A major work by Wukun Wanambi, Yolngu artist from Eastern Arnhem Land and a member of the Marrakulu clan, will highlight the cultural significance and ceremony attributed to the eucalypt. Emerging from one of the most ancient design forms on the continent, Wanambi’s larrakitj is an example of contemporary innovation of cultural and ancestral design practice.

Nicholas Mangan’s new work analyses the complex history of objects in the Powerhouse Collection through a film and large-scale sculptural installation of collection timber samples. The film captures the intricate grain and markings of timber while its broader structure questions their literal and figurative place within the Museum’s stores.

Master craftsmen Damien Wright and Bonhula Yungupingu, a member of the Gumatj clan of North East Arnhem Land, have worked together in cross-cultural collaboration centred around ancient red gum wood over several years. They will present three design works in the exhibition, derived from the Yolngu expression bala ga lili, or two-ways learning.

Newly-established organisation First Nations Fashion and Design will present a collection of nine wearable garments by First Nation Designers responding to and reflecting on endemic eucalyptus specimens. Under the creative direction of Grace Lillian Lee, the designers will draw upon the trees from their ancestral homelands and the stories, memories and knowledge associated with them.

The exhibition texts for Eucalyptusdom are replaced with a poetic writing commission from acclaimed author of Gum: The Story of Eucalypts and their Champions, Ashley Hay. Using techniques traditionally the domain of creative non-fiction – research, narrative, lyricism, reportage – the texts will create new points of intersection between the eucalypt and the collection. The texts will traverse the exhibition’s themes: the Burning of the Garden Palace, The Eucalyptographers, Applications and Demonstrations, Spectres and Sentinels, and Alchemy.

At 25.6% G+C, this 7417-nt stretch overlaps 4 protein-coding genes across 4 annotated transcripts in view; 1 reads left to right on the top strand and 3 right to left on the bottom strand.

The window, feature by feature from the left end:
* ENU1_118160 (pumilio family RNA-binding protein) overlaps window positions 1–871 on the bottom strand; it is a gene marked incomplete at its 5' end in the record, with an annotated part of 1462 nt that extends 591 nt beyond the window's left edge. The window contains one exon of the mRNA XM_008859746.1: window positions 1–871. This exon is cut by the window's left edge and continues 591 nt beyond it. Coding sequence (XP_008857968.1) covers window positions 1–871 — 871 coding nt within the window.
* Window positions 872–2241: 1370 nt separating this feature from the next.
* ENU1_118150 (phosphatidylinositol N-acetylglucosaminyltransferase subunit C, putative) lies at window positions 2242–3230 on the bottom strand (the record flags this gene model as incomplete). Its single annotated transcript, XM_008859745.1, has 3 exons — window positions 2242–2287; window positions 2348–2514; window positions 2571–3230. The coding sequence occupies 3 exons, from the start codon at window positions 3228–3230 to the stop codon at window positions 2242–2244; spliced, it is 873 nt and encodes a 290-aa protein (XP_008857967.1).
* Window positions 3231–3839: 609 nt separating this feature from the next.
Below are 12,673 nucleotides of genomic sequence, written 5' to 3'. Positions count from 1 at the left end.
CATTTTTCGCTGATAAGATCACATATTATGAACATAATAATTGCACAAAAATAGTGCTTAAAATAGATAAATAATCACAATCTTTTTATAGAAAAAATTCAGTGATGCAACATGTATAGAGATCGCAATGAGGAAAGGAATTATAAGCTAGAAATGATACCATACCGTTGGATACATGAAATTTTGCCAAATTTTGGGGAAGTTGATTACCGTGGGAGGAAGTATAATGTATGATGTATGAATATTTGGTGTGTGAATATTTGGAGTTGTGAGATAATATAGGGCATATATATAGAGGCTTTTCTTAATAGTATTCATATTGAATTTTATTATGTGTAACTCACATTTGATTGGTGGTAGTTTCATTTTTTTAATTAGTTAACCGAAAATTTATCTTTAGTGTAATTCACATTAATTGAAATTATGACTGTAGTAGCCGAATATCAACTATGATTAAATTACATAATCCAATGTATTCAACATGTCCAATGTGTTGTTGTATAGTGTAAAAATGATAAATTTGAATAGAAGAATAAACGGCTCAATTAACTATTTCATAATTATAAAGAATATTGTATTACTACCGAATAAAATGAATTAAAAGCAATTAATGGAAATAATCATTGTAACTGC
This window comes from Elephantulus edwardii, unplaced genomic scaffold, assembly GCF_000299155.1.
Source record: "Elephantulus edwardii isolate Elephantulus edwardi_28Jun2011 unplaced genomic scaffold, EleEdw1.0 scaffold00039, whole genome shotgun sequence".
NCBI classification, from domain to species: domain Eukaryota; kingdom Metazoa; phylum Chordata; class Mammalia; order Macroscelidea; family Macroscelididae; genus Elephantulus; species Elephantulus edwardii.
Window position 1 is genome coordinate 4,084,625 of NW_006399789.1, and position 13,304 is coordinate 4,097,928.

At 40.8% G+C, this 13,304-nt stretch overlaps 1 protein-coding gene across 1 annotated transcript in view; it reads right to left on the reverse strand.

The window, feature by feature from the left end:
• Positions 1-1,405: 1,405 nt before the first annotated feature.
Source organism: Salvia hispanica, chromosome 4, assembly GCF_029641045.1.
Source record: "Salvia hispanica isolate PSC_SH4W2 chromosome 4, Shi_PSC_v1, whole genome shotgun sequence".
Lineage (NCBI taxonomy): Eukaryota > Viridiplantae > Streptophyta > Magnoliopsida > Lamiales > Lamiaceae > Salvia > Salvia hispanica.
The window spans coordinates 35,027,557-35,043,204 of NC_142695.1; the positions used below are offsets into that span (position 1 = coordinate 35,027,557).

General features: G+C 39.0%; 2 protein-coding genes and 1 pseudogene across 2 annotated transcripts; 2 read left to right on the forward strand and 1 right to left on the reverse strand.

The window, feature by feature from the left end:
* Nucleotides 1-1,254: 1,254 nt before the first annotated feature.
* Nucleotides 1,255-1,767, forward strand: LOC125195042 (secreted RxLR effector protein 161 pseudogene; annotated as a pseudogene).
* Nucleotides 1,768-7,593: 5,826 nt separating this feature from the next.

Powerhouse, Chief Executive Lisa Havilah said: “Beginning with the burning of the Garden Palace exhibition building in 1882, Eucalyptusdom explores the interwoven histories of the Powerhouse and the eucalypt. This exhibition invites us to consider how our changing relationship to eucalypt reflects our ever-shifting comprehension of Country and place.”

Eucalyptusdom has been instigated by artist Agatha Gothe-Snape in her role as embedded artist at the Powerhouse and developed in collaboration with curators Nina Earl, Emily McDaniel and Sarah Rees.

A program of performances, talks and masterclasses will unpack the exhibition, exploring layered perspectives through First Nations artists, diverse creative practitioners and communities; investigating the realm of eucalypts through the complexity of place, arts, science and cultural heritage.

Powerhouse Museum, 500 Harris St, Ultimo
Open 1 July 2021
MEDIA PREVIEW: 30 June 2021, 10am
Free entry, bookings essential


Sasha Haughan
0405 006 035

Kym Elphinstone
0421 106 139